2. And then consider logical "rules" that might go along with this position? For instance, we must be logically consistent, right? To be so, must we not make similar evaluations about similar cases? And also, to be doing so, must we not keep our moral beliefs in harmony with how we live and want others to live? Do any others come to mind?

    The first part of this question is answered above. ALTHOUGH RULES SEEM 'LOGICAL' universally, like it is wrong to murder another human being that results in a law being legislated, not everyone will agree. The reason for this deviation has to do with values and interpretation of the law. Personal values and legal cases set a precedence that define when it is wrong and when it is okay to murder another human being, as an example, which differs across people, countries and cultures.
    In fact, these differences present within the same country. FOR example, in the West e.g. United States and Canada, some people define abortion as killing the unborn child and refer to it as murder. HOWEVER, even after the law changed with Roe vs. Wade, SOME people still hold true to their ethical/moral convictions of what is right and wrong. A democracy demands a majority to create a law, but not consensus (everyone); therefore, there will be some people who still hold true to their convictions even when a law comes into effect because of a majority vote in favor of the law to come into effect.

    Thus, for those who voted in a law, it is a 'rational' decision for them; but likewise, for those who vote against the law this is also a 'rational' decision based on their sense of right and wrong (e.g. it is wrong to have an abortion because life starts at conception, so abortion is therefore murdering the human being, the baby). Therefore, even laws cannot make all human beings conform to a universal set of rules or consistent application across all situations; there are too many differences across individuals, cultures, and countries, and, indeed situations. FOR example, stealing or theft is universally wrong, but what about when a baby will die if the mother had not had the courage to steal milk for the child? Stealing in this situation could be considered 'logical' for many (not all) people; but the law is less flexible or relative, as theft is theft and against the law. This too is considered 'rational' to the law makers. Therefore, logical "rules" that might go along with the universal prescription of values are not defined or interpreted in the same way by all people even judges in legal cases do not make similar evaluations about similar cases.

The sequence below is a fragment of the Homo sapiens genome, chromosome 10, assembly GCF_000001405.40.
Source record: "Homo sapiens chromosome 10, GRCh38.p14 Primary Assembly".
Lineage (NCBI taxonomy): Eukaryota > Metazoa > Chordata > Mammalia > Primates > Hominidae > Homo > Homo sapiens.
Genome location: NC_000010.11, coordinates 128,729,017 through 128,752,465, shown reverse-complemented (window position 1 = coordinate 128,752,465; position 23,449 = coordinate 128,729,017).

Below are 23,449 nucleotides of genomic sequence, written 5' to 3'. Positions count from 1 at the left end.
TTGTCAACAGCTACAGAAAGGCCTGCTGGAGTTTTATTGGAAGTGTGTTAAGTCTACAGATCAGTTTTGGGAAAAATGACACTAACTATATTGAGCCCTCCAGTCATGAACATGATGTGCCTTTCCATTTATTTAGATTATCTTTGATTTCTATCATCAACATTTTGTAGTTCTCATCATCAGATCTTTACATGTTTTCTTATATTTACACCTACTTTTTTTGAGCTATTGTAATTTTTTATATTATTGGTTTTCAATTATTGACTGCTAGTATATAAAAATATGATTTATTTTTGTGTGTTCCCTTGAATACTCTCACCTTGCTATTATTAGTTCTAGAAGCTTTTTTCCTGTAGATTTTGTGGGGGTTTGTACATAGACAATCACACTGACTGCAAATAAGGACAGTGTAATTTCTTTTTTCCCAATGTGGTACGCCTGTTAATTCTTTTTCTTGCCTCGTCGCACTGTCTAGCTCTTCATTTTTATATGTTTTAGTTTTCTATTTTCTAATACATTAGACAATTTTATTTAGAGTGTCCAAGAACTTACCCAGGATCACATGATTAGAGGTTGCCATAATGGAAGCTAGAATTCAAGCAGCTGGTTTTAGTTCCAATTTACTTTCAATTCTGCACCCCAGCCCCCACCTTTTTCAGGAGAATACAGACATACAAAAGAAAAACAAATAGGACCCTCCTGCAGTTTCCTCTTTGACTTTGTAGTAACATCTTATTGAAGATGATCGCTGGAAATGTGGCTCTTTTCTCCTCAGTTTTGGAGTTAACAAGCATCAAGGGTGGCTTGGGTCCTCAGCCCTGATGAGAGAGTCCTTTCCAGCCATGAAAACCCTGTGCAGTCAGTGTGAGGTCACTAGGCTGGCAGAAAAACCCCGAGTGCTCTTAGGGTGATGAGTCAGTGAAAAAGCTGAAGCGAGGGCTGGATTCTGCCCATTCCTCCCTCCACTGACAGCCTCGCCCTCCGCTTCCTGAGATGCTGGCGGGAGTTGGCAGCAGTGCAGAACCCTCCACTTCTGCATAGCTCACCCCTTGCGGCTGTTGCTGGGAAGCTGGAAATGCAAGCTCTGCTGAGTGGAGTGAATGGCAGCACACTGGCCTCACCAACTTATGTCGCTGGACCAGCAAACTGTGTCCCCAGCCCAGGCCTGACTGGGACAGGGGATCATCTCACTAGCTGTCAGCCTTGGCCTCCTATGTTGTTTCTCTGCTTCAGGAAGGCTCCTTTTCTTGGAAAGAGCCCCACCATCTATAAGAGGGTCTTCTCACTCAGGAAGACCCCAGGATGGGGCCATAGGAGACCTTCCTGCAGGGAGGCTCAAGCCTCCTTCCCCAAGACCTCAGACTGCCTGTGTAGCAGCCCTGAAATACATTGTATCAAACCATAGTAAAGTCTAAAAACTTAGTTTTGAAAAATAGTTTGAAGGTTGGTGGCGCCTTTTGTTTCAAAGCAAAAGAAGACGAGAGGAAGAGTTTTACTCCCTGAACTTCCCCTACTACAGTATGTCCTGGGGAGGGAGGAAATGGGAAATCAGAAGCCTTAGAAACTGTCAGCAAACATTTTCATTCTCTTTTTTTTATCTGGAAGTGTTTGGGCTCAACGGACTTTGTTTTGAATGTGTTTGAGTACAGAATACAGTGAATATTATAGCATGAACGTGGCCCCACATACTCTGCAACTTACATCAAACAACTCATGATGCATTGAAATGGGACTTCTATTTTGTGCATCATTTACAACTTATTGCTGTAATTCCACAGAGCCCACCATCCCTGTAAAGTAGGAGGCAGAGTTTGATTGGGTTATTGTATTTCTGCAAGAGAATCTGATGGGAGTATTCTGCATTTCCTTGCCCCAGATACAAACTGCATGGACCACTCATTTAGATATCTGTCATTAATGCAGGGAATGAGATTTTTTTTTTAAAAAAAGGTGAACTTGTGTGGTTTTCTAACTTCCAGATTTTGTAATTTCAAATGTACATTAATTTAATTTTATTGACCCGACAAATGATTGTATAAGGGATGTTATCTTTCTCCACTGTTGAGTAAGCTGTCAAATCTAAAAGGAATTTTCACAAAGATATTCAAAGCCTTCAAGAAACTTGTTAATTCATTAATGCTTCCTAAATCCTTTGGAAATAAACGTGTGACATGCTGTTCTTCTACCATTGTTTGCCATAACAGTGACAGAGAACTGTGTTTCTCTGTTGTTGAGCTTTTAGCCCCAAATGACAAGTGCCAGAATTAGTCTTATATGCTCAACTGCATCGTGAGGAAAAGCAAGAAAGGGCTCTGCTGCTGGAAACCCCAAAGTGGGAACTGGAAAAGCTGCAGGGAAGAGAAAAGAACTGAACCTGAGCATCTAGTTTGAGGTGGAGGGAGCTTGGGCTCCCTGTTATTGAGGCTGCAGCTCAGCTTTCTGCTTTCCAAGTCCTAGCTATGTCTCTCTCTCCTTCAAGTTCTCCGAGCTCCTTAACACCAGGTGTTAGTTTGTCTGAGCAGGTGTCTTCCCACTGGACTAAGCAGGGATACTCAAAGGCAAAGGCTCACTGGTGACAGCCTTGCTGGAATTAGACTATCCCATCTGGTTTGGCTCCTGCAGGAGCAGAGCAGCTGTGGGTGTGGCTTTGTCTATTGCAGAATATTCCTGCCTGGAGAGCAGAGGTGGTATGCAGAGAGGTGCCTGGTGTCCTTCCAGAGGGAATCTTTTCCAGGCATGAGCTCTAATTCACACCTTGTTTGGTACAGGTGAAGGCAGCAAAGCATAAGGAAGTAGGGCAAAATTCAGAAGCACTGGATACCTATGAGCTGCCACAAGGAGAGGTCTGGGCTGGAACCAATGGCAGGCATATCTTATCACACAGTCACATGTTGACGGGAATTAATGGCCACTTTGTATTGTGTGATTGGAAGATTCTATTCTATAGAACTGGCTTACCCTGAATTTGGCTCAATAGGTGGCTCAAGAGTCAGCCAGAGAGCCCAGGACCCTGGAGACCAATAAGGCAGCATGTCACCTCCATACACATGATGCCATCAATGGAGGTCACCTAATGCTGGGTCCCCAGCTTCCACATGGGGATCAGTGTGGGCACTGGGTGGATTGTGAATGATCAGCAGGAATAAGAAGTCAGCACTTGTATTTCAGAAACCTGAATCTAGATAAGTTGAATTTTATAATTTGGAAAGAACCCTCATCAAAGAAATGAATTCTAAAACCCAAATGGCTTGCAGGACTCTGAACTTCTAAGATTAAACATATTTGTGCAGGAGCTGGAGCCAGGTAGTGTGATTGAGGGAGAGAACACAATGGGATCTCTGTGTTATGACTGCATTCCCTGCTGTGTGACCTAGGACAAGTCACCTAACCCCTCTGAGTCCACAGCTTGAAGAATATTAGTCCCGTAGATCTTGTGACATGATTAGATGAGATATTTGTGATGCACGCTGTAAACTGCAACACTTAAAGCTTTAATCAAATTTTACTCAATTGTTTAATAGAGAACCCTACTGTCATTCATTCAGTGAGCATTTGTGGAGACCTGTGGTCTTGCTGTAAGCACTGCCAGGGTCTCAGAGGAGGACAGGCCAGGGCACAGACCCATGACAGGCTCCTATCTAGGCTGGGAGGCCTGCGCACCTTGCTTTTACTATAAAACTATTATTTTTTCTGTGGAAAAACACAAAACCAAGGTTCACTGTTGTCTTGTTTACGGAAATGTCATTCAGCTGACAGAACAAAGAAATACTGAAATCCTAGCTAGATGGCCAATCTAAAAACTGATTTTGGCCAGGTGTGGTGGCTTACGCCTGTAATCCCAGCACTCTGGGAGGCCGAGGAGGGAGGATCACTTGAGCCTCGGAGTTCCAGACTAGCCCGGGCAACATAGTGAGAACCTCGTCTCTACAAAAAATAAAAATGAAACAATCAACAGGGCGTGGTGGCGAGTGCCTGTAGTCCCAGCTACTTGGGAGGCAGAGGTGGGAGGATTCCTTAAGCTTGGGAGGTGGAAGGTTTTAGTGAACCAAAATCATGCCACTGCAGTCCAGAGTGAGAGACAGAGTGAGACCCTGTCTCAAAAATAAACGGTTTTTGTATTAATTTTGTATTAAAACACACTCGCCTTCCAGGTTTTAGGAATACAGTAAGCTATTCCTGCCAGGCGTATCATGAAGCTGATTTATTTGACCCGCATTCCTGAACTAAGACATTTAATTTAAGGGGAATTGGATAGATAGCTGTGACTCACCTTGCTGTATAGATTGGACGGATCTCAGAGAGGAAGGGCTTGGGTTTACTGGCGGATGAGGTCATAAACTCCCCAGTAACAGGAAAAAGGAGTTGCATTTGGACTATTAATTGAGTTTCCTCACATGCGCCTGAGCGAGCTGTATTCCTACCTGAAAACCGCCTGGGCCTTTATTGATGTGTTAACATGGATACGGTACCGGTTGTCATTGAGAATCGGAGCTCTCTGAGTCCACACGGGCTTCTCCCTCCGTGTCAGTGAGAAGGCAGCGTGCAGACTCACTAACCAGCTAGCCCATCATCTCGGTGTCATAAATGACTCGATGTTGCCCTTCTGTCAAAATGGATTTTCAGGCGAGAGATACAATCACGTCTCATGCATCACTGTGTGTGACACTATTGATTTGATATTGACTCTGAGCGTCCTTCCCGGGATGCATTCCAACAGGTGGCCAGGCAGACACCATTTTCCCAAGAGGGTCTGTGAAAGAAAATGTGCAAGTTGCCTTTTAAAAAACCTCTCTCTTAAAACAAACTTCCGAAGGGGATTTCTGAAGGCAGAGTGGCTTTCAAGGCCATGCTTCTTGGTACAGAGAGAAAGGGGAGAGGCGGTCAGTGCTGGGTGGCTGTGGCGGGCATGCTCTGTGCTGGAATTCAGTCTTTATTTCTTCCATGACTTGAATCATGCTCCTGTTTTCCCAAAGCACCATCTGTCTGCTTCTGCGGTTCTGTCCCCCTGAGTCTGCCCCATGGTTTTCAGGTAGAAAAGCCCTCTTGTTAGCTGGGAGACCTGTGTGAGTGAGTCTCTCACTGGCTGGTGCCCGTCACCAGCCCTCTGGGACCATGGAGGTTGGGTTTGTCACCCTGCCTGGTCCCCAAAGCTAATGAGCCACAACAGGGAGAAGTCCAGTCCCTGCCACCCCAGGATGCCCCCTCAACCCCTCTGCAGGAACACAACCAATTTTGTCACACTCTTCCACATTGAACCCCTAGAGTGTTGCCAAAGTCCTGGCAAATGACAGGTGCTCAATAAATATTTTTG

And even in theory, if you were doing so e.g. embracing the moral stance to guide your actions by the universal prescription of "we ought to do this" so it becomes a universalizable prescription, we still might not keep our moral beliefs in harmony with how we live and want others to live, due to different situational variables as well as our personal experiences in certain situations bias our actions.

    Can you think of other things to add?

    BEST OF LUCK!

    This content was COPIED from BrainMass.com - View the original, and get the already-completed solution here!

    © BrainMass Inc. brainmass.com October 5, 2022, 2:35 am ad1c9bdddf>
    https://brainmass.com/business/business-law/moral-judgments-moral-beliefs-logical-rules-197864